Answer: We go out on the deck and look at the sea, especially the sunrises and sunsets, we also read and watch DVDs. Some get sea sick during the first few days. I have not been sea sick.

Question: How big is the ship? What kind of food do you eat on the JR?

From: Ryder Pasley

Answer: The JR is 470 feet long and we eat the same kinds of food that you eat. We have pancakes, eggs, fish, pork, steak, etc.

Question: How long is the ship and also how many people live on it? How many sharks have you seen on the side of the boat?

From: Dustin Lawson

Answer: The JOIDES Resolution is 470 feet long and we have 122 people on board Expedition 329. I don't know how many sharks we have seen, but it is a lot.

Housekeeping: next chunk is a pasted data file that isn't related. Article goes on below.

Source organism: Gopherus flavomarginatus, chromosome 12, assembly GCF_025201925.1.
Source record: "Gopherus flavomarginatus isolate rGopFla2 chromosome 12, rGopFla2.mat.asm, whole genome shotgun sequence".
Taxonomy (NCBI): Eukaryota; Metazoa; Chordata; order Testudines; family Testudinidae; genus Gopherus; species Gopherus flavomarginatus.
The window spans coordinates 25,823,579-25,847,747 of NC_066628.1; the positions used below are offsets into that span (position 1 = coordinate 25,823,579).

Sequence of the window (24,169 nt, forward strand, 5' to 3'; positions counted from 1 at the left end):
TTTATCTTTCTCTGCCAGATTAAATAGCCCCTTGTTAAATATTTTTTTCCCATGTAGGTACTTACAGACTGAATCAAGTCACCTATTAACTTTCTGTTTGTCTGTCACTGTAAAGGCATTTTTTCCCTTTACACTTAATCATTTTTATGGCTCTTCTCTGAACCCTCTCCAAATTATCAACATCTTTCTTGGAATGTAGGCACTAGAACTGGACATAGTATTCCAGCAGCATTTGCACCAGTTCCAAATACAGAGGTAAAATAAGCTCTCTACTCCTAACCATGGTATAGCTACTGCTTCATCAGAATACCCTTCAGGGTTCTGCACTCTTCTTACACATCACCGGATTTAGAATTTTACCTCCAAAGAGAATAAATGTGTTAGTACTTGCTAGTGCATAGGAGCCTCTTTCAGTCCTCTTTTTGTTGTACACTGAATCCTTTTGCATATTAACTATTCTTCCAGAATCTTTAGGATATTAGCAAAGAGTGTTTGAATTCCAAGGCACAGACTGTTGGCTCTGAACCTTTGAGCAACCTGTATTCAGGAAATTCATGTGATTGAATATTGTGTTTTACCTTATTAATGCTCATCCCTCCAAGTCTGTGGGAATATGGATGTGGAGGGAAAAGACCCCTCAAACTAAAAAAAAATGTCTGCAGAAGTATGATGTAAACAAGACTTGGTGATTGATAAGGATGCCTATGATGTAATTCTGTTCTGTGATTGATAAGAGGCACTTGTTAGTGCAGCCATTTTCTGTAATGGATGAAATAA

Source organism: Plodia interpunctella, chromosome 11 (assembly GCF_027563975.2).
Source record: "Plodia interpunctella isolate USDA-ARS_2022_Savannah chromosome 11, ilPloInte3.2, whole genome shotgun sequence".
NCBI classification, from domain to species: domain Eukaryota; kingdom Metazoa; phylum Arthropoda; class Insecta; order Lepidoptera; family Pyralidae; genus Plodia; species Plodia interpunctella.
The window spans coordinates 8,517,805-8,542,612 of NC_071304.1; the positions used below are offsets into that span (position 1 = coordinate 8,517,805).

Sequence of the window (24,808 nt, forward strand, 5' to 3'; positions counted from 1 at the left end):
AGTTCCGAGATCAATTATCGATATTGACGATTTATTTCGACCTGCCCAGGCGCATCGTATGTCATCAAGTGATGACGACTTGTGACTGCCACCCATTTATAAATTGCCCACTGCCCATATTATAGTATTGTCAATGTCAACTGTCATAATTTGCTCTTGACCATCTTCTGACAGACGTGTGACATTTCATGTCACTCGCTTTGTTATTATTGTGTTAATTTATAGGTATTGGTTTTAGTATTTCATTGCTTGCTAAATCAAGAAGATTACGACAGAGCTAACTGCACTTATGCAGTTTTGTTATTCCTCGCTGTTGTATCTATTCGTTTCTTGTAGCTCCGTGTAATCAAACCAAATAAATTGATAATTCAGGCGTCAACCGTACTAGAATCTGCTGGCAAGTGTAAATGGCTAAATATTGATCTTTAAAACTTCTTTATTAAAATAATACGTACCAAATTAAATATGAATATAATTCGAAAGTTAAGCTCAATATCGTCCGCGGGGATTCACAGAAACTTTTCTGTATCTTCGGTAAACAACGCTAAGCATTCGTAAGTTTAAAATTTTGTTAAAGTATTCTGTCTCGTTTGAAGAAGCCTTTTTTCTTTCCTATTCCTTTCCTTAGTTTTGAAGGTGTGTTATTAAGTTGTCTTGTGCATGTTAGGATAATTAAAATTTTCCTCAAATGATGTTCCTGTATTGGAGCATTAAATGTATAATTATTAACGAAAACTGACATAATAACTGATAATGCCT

Question: How does the ship get its fuel?

From: Nacasia Moore

Answer: The ship gets its fuel in whatever city we dock in before each voyage. We carry enough for the entire expedition. We don't stop to refuel.

Question: What does the JR look like and how many people are on the JR?

From: Ernesha Glover

Answer: You can go to the JOIDES Resolution web page to see a photo of the JR. There are 122 people on board the Jr.

Question: Does the ship have Wi-Fi so that you can send pictures, videos, and send messages to home?

From: Jed

Answer: The ship uses satellites to communicate so yes, we can send photos and messages home. Not all of the computers can use this. There is a Wi-Fi set up that only works on the ship. This is how we email each other and store information that we want to share with others on the ship.